Most people who know me know how much of a Call of Duty fan I used to be, until they started pumping them out every year with no substantial improvements. Call of Duty 4 was probably the last game in the franchise that I genuinely enjoyed, and this was largely on my Xbox 360 rather than a PC or the Wii. Modern Warfare 3 is the first Wii Call of Duty game that I’ve had the chance to play, and while I wasn’t expecting the full experience that you’d find on a PC or on a high definition console, it’s still got its own shortcomings (and let’s face it, so does the franchise in general).

Modern Warfare 3 aims to provide an end to the story established by the first two Modern Warfare games. Personally it seems a little bit odd, as the second game that links the first and third together was never released on the Wii. Following Delta Team’s insertion into the Russian invasion of New York, Modern Warfare 3 sees players experiencing the action from multiple perspectives, including those of Soap, Price and newcomer Yuri. A crux of the story is told through obvious CNN-esque mock-ups of the news itself, which is a good idea but still feels rather unimaginative. Still, it’s not really like the story matters at all—Modern Warfare 3’s story is not all that interesting but instead serves to provide a backdrop for all the game’s setpieces.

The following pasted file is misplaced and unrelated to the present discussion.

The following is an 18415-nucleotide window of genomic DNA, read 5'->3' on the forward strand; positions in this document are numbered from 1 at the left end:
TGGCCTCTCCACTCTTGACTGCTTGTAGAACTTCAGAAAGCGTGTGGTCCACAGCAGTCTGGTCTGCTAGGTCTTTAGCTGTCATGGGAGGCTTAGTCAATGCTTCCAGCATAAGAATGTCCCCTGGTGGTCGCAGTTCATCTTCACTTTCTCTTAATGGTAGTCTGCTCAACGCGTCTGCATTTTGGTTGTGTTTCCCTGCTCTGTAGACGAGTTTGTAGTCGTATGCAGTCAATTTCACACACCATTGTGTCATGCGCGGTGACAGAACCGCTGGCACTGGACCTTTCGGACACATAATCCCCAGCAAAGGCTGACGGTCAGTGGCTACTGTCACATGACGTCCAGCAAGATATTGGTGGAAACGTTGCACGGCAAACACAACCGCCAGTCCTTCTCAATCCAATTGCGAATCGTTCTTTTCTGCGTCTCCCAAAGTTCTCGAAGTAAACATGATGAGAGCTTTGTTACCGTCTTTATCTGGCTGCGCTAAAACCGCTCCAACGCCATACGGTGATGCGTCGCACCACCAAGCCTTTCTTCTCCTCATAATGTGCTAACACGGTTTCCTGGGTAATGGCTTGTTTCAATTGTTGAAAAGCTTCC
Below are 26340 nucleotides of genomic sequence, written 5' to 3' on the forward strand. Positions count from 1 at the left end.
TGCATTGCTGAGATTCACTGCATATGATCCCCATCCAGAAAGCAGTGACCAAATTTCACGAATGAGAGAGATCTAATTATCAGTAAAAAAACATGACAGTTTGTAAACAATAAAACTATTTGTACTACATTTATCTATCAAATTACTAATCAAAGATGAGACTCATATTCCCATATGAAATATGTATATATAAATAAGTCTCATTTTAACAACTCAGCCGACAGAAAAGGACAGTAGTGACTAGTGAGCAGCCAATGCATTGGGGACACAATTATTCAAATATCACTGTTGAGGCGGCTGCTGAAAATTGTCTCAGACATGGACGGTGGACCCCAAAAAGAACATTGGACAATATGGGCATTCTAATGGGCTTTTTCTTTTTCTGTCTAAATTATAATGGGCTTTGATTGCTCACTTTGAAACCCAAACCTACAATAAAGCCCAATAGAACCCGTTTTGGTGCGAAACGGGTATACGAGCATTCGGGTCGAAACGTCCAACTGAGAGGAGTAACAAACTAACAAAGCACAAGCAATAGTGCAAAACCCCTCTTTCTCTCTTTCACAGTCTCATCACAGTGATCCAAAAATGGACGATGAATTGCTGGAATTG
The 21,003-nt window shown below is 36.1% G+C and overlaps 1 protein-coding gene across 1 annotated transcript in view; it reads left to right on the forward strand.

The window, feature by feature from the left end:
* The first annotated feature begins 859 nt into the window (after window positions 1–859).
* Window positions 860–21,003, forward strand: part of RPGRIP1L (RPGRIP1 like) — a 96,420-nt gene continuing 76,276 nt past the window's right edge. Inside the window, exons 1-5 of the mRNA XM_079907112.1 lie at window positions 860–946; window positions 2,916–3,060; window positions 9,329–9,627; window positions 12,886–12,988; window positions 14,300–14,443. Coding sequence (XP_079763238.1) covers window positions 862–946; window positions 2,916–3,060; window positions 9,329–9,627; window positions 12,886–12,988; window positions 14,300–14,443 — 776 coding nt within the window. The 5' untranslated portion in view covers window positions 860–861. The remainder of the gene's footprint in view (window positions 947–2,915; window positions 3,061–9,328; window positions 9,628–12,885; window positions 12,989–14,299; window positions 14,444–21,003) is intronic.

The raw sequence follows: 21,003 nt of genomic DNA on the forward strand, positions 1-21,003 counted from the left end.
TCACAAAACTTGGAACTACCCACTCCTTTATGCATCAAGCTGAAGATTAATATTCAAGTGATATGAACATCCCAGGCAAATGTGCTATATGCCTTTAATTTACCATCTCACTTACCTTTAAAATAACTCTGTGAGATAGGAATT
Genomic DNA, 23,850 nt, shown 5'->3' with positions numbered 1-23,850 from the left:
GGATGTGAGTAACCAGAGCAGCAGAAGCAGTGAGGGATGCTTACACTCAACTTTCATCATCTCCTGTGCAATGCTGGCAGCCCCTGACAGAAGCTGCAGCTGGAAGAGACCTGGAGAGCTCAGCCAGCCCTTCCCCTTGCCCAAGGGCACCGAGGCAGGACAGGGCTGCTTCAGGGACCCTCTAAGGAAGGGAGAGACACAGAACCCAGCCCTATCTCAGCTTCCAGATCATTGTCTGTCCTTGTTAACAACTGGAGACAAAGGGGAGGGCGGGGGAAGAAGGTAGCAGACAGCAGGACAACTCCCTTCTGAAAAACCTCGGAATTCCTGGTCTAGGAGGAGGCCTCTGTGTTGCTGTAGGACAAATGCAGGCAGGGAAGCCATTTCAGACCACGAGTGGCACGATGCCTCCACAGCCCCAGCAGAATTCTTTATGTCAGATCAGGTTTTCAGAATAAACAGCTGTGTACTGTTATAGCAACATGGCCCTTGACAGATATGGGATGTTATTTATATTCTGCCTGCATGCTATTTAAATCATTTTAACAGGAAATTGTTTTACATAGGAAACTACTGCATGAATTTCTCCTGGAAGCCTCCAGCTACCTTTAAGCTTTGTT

The high definition versions of the Call of Duty games have always looked rather nice, and run quite smoothly too. Unfortunately, the Wii version is not anywhere near as good as it could be. Not being a true showcase of what the Wii can do, but more of a mid-range title. Some of the areas do look great though, taking the player through Paris, London and even New York City, and while they aren’t as well detailed they do a great job at keeping the scale intact. What’s most odd, however, is just how visually inconsistent the game is and how dark the game is, most probably to hide some of the visual inconsistencies. The biggest problem here, though, is the game’s textures. They are just abysmal, and when they’re not popping out they look incredibly low resolution and it gives the game just a bit of a rough look. The game also struggles at keeping a constant 30 FPS, as it throws explosions and car chases at the player while also peppering all kinds of intense firefights throughout the missions. During the cutscenes and general gameplay, the game does have some very nice facial animations, to be fair.